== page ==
Several musicologists suggest that Rhythm & Blues (R&B) should be a separate form of music. The music was created in the 1950s by such legends as The Clovers, Bo Diddley, Ruth Brown, and Muddy Waters. So let’s take a closer look at the origins of Rhythm & Blues and Rock.

One of the first supporters of the Southern Music Hall of Fame and author of This Magic Moment, Harry Turner, tells the story of R&B and today, Harry has become one of the spokespeople for another form of music that originated in the South, Carolina Beach Music, being one of the founders of Beach Music Association International.

Here’s what Harry said about the origins of Rhythm & Blues: “And with the advent of R&B music, music traditionalists were repulsed by this unsophisticated music form. To them, music should only have been performed and recorded by trained students of music. Imagine how offended they must have been by this upstart music, performed largely by less educated blacks and aimed at black audiences!”

Besides The Clovers and Ruth Brown, Harry states that Joe Turner, Chuck Willis, Ray Charles, Lavern Baker, the Drifters, Clyde McPhatter and Ivory Joe Hunter, James Brown and Otis Redding were also pioneers in R&B.

As R&B became more popular, the music world began to see what had been called by the music industry: “cross over” and “cover” records. Here’s what Harry has to say in his This Magic Moment: “Sales of records by black artists increased ‘cross over’ appeal to white kids. And seeing the popularity of the music among teenagers, record companies (even major labels) realized this was a simple way to appeal to more kids and benefit education.

Using popular mainstream artists, they recorded songs that were already moving up the record charts. Radio stations that never would have aired the original black or country versions quickly played the homogenized versions. This was the birth of the infamous ‘cover’ record. The covers were tamer than the originals and parents’ fears were eased sufficiently to allow their kids to buy more records.”

Here are some of the records (Song/Cover/Original) that were “covered”:

Ain’t That A Shame/Pat Boone/Fats Domino
Tutti Fruitti/Pat Boone/Little Richard
Sincerely/The McGuire Sisters/The Moonglows
Earth Angel/The Crew Cuts/The Penguins
Only You/The Hilltoppers/The Platters/Bo Weevil/Teresa Brewer/Fats Domino
Shake Rattle  Roll/Bill Haley/Joe Turner

Harry continues: “With all this going against it, how did R&B get even as far as it did? The jukebox certainly played a part. Millions of kids were greatly influenced by what they heard on the jukeboxes in establishments throughout the country. Places that featured jukeboxes often had areas for dancing, so it was natural that jukebox operators provide as much danceable music as possible. R&B was the first danceable music of all, and there was no jukebox censorship.”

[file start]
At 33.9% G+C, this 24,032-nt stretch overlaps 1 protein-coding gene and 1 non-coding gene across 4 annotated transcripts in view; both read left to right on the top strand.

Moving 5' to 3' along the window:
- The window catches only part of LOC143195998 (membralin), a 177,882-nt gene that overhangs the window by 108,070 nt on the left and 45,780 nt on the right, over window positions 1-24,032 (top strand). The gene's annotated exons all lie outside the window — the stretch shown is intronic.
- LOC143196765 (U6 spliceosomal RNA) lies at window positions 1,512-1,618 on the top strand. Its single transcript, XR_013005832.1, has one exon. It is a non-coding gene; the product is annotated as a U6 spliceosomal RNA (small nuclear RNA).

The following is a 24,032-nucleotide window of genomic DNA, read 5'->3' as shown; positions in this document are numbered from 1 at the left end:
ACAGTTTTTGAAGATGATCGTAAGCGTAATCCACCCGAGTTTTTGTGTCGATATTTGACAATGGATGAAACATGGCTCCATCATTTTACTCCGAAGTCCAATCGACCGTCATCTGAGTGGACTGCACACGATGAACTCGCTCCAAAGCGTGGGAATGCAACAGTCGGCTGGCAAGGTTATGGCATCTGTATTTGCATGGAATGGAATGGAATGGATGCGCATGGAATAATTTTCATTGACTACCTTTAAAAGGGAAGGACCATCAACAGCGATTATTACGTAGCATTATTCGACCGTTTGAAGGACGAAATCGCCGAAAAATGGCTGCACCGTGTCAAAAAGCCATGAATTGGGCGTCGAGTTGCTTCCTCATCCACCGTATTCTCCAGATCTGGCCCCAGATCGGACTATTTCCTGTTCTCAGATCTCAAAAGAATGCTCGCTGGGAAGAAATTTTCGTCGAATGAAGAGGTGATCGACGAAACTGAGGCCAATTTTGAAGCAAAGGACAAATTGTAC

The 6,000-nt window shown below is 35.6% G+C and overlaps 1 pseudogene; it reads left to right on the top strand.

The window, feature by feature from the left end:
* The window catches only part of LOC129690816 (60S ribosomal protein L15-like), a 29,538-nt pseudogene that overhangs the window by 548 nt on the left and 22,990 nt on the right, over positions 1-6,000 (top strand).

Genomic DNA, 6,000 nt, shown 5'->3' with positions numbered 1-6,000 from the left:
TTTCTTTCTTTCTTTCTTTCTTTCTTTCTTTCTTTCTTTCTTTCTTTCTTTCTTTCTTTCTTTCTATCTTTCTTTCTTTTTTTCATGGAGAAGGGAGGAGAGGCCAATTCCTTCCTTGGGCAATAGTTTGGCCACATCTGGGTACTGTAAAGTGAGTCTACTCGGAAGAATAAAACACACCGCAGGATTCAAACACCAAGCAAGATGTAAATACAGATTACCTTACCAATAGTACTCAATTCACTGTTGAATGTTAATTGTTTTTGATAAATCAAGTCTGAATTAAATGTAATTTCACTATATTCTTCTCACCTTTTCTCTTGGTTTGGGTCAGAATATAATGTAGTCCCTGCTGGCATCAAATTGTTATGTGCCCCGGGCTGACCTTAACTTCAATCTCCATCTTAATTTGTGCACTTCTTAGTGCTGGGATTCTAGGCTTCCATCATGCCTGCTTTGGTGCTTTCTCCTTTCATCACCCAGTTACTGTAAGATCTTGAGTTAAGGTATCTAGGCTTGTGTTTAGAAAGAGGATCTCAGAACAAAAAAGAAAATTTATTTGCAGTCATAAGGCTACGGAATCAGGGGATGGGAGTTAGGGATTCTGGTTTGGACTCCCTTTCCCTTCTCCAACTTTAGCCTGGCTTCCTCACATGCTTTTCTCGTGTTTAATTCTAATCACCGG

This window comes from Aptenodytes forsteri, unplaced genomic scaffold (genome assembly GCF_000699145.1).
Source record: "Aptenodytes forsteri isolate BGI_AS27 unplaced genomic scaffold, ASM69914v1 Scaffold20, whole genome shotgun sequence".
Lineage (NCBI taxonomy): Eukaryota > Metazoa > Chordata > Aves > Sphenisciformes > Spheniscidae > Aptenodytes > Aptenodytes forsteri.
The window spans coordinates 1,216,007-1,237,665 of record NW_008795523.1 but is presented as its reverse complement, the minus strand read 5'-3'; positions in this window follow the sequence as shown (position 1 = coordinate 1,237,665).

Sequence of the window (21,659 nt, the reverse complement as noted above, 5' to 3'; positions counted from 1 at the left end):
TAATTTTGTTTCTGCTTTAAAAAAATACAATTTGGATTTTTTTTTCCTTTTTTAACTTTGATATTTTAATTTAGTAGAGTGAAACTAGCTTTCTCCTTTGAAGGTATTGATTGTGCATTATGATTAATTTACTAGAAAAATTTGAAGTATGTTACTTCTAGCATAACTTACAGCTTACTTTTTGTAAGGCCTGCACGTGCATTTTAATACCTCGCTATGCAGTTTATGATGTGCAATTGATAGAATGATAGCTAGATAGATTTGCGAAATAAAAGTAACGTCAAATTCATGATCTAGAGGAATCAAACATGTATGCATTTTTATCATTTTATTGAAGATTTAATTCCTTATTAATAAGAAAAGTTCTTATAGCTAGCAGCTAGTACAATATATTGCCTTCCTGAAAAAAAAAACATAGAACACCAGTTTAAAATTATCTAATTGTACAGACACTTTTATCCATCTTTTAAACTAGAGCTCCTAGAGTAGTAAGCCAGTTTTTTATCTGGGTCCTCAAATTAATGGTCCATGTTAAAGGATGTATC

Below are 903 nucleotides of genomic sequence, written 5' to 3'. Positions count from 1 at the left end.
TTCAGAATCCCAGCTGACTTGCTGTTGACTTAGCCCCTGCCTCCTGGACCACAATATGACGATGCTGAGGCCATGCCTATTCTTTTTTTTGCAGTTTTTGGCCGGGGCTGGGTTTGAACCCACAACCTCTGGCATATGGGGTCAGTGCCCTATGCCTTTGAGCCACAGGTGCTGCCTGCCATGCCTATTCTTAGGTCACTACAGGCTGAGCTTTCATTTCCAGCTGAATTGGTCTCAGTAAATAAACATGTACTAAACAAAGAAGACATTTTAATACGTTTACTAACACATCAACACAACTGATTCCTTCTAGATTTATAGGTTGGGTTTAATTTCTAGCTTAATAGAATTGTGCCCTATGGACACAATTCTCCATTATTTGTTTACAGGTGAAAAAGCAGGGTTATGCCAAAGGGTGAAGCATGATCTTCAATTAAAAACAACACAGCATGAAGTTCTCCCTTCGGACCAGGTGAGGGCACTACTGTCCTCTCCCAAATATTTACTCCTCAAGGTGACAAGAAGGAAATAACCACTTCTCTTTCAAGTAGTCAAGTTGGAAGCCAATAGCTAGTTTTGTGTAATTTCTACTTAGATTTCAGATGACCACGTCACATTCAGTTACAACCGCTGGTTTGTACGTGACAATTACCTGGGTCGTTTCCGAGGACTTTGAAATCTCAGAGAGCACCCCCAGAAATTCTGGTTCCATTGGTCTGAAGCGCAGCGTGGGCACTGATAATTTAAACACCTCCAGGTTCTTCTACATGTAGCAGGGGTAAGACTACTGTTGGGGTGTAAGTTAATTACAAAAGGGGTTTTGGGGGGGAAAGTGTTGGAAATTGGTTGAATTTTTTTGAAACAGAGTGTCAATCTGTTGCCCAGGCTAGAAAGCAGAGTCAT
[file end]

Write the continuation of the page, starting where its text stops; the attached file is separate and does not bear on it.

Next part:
R&B producer Ralph Bass has stated that early Rock-N-Roll did as much to break down America’s racial barriers as the civil rights acts and marches. On top of that, music will also bring your family closer. 

R&B has lived on with the film industry with classics like American GraffitiThe Big ChillAmerican Hot WaxPretty WomanSister Act, etc. Even Madison Avenue got on the lucrative bandwagon with the use of R&B songs like: Personality (Chevrolet), Kansas City (Chevrolet), The Wanderer (Oldsmobile), Dedicated to the One I Love(ATT), Stand By Me (American Express), Up on the Roof (British Airways) and I Love Beach Music (Budweiser).

Rock N Roll

The era of Rock N Roll, or Rock, lasted roughly from 1955 to 1965 ending with the British Invasion. Rock was a mixture of white and black Folk and popular music. The term Rock-N-Roll was first used by disc jockey Alan Freed referring to Bill Haley & The Comet’s hit Rock Around the Clock.

Soon a swivel-hipped teenager from Tupelo, Mississippi named Elvis Presley was causing teenage girls to swoon and parents to become alarmed. Others soon joined The King of Rock-N-Roll: Jerry Lee Lewis, Buddy Holly, Fats Domino, and Little Richard.

Rockabilly was premiered in Memphis by its creator Sam Phillips, owner of Sun Records. His dynamite performers included: Elvis, Carl Perkins, Jerry Lee Lewis, Johnny Cash, Billy Riley, Sonny Burgess, Roy Orbison, Charlie Rich, and Conway Twitty.  Other labels joined the bandwagon with their stars: Dale Hawkins, Gene Vincent, and the Everly Brothers.

Not to be outdone, New Orleans Rock-N-Roll was infused with the Blues and launched greats like Fats Domino, Lloyd Price, Smiley Lewis, Clarence “Frogman” Henry, Frankie Ford, Bobby Charles, and Jimmy Clanton.

In the 1970s, Rock made a new revival in the form of Southern Rock with legendary performers like The Allman Brothers, The Marshall Tucker Band, Charlie Daniels, Lynyrd Skynyrd, 38 Special, Wet Willie, Sea Level, and ZZ Top.